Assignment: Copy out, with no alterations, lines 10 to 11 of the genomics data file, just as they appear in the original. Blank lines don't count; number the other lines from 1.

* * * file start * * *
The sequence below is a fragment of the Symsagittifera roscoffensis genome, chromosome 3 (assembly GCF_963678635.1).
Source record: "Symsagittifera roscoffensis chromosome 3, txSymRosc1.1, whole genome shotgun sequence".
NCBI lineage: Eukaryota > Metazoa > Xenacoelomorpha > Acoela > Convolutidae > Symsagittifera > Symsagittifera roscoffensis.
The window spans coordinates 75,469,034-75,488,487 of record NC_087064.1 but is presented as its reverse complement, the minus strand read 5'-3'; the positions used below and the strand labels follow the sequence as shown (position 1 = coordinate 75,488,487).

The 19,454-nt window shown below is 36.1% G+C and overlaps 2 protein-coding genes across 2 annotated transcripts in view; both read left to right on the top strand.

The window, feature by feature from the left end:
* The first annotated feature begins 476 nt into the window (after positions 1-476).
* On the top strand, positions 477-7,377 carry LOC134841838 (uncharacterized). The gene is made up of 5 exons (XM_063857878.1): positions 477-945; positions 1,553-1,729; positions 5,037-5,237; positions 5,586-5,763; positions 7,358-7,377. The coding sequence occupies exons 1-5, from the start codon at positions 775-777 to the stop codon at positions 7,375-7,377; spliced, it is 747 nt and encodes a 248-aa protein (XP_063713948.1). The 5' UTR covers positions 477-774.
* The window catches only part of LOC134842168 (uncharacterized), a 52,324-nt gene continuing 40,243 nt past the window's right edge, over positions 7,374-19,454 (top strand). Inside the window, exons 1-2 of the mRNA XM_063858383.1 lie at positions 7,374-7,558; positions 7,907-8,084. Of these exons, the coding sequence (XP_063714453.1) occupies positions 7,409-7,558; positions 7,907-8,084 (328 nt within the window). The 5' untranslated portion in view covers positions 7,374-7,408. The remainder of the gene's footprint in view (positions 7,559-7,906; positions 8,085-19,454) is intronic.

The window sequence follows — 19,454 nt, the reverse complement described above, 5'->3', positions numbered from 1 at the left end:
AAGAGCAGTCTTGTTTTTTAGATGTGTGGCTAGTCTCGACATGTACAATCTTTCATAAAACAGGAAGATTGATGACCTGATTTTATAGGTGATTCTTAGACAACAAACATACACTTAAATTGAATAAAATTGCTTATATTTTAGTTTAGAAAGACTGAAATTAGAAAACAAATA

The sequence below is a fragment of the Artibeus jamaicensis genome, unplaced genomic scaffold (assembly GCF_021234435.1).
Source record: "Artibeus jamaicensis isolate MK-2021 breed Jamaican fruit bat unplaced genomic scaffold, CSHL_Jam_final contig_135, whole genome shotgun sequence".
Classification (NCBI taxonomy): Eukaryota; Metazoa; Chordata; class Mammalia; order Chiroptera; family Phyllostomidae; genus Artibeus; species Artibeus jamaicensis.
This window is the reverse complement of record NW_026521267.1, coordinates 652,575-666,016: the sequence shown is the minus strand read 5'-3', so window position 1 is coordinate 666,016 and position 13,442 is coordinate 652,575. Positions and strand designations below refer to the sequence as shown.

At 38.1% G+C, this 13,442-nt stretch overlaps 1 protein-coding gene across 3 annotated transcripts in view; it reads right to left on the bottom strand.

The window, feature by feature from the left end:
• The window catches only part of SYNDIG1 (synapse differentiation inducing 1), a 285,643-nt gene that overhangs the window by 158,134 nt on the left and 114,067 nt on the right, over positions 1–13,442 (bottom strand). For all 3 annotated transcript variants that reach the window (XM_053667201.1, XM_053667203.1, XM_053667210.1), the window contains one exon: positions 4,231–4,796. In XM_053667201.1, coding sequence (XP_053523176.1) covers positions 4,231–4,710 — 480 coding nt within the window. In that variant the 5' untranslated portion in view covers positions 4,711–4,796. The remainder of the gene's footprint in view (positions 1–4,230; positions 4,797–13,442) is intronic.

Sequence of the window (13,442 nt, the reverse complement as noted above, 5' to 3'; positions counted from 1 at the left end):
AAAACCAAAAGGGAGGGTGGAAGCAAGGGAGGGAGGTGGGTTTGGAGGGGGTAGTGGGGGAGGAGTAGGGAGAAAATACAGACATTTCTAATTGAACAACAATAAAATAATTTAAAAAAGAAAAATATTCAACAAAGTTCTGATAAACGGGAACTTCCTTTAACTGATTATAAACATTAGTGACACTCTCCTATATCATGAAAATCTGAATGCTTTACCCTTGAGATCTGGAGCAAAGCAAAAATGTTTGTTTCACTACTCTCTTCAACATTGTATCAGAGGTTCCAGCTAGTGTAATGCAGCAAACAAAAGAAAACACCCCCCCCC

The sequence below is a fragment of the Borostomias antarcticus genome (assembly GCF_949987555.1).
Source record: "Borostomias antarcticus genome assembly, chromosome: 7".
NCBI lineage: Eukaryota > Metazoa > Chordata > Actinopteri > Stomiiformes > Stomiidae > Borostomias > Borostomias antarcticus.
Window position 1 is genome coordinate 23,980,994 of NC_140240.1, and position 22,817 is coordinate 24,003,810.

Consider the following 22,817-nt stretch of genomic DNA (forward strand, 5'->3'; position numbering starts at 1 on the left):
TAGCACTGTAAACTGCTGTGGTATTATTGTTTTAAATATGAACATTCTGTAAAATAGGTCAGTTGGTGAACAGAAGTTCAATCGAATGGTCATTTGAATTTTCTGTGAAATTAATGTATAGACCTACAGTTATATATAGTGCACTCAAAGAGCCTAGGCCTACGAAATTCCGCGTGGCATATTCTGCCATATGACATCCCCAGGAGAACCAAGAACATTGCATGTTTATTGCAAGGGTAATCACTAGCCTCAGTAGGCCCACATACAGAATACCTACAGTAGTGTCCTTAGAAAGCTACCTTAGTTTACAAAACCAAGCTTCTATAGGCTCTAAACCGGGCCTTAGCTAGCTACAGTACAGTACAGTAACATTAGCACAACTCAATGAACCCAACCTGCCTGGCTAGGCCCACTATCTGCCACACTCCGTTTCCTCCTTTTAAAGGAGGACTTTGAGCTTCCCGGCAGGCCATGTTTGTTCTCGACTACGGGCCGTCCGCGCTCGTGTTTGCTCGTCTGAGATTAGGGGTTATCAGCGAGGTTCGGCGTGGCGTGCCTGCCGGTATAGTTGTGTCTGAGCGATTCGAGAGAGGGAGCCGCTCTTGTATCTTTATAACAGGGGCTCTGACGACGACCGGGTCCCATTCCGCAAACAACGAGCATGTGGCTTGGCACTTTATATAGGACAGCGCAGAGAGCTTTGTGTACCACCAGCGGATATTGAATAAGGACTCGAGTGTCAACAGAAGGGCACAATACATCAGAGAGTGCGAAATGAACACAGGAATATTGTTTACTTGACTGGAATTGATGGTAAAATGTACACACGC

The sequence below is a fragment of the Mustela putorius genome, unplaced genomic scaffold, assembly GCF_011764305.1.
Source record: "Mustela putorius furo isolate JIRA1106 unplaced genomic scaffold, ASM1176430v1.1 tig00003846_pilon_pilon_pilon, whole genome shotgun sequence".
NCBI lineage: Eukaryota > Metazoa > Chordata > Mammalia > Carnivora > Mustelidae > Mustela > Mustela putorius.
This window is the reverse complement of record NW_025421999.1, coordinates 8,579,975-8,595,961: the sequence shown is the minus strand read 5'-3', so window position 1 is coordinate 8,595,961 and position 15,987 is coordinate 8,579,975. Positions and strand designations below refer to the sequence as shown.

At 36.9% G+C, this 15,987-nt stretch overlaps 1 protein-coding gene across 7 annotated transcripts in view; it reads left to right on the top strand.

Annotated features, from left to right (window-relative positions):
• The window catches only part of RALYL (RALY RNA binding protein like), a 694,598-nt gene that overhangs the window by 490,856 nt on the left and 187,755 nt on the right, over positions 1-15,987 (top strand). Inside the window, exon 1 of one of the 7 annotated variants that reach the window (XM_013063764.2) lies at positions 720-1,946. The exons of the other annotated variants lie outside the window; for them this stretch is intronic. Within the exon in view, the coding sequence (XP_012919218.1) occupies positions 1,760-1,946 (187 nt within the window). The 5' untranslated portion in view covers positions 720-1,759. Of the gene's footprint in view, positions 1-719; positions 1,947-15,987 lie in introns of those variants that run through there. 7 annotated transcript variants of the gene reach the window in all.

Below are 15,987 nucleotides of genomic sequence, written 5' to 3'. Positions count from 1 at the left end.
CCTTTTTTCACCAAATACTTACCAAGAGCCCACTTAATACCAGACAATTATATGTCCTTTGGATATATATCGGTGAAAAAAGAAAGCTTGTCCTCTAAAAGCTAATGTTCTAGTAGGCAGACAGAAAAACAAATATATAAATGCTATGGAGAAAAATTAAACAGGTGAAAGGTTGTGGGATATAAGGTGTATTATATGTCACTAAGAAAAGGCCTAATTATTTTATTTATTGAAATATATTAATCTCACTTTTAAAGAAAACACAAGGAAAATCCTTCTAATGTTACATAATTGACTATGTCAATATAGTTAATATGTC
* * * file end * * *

The window sequence follows — 19,454 nt, the reverse complement described above, 5'->3', positions numbered from 1 at the left end:
AAGAGCAGTCTTGTTTTTTAGATGTGTGGCTAGTCTCGACATGTACAATCTTTCATAAAACAGGAAGATTGATGACCTGATTTTATAGGTGATTCTTAGACAACAAACATACACTTAAATTGAATAAAATTGCTTATATTTTAGTTTAGAAAGACTGAAATTAGAAAACAAATA